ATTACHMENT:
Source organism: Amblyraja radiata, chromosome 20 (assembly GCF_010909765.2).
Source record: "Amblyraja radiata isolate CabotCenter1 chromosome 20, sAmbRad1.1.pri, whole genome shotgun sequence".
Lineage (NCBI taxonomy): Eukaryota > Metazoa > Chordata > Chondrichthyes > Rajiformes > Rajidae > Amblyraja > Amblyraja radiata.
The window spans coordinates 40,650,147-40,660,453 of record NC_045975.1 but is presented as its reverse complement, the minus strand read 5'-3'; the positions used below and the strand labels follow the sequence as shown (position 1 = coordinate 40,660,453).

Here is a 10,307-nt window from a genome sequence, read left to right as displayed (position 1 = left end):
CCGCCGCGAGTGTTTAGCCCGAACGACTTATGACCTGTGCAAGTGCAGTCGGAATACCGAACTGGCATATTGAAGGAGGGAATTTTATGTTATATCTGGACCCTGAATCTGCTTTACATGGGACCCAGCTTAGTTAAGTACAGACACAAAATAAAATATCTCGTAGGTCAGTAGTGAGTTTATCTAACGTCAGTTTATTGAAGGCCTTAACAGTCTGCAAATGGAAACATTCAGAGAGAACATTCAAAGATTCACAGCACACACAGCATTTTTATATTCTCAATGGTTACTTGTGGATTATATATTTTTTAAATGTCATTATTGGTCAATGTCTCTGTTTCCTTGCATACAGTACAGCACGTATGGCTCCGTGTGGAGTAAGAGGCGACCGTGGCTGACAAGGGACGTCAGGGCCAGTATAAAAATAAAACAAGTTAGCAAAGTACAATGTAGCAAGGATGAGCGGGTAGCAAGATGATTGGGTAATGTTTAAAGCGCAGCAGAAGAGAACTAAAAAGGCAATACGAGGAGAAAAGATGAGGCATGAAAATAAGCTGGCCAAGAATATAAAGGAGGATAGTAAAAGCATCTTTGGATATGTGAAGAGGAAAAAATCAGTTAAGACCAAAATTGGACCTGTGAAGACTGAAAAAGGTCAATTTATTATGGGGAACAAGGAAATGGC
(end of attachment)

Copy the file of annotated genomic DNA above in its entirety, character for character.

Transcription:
Source organism: Amblyraja radiata, chromosome 20 (assembly GCF_010909765.2).
Source record: "Amblyraja radiata isolate CabotCenter1 chromosome 20, sAmbRad1.1.pri, whole genome shotgun sequence".
Lineage (NCBI taxonomy): Eukaryota > Metazoa > Chordata > Chondrichthyes > Rajiformes > Rajidae > Amblyraja > Amblyraja radiata.
The window spans coordinates 40,650,147-40,660,453 of record NC_045975.1 but is presented as its reverse complement, the minus strand read 5'-3'; the positions used below and the strand labels follow the sequence as shown (position 1 = coordinate 40,660,453).

Here is a 10,307-nt window from a genome sequence, read left to right as displayed (position 1 = left end):
CCGCCGCGAGTGTTTAGCCCGAACGACTTATGACCTGTGCAAGTGCAGTCGGAATACCGAACTGGCATATTGAAGGAGGGAATTTTATGTTATATCTGGACCCTGAATCTGCTTTACATGGGACCCAGCTTAGTTAAGTACAGACACAAAATAAAATATCTCGTAGGTCAGTAGTGAGTTTATCTAACGTCAGTTTATTGAAGGCCTTAACAGTCTGCAAATGGAAACATTCAGAGAGAACATTCAAAGATTCACAGCACACACAGCATTTTTATATTCTCAATGGTTACTTGTGGATTATATATTTTTTAAATGTCATTATTGGTCAATGTCTCTGTTTCCTTGCATACAGTACAGCACGTATGGCTCCGTGTGGAGTAAGAGGCGACCGTGGCTGACAAGGGACGTCAGGGCCAGTATAAAAATAAAACAAGTTAGCAAAGTACAATGTAGCAAGGATGAGCGGGTAGCAAGATGATTGGGTAATGTTTAAAGCGCAGCAGAAGAGAACTAAAAAGGCAATACGAGGAGAAAAGATGAGGCATGAAAATAAGCTGGCCAAGAATATAAAGGAGGATAGTAAAAGCATCTTTGGATATGTGAAGAGGAAAAAATCAGTTAAGACCAAAATTGGACCTGTGAAGACTGAAAAAGGTCAATTTATTATGGGGAACAAGGAAATGGC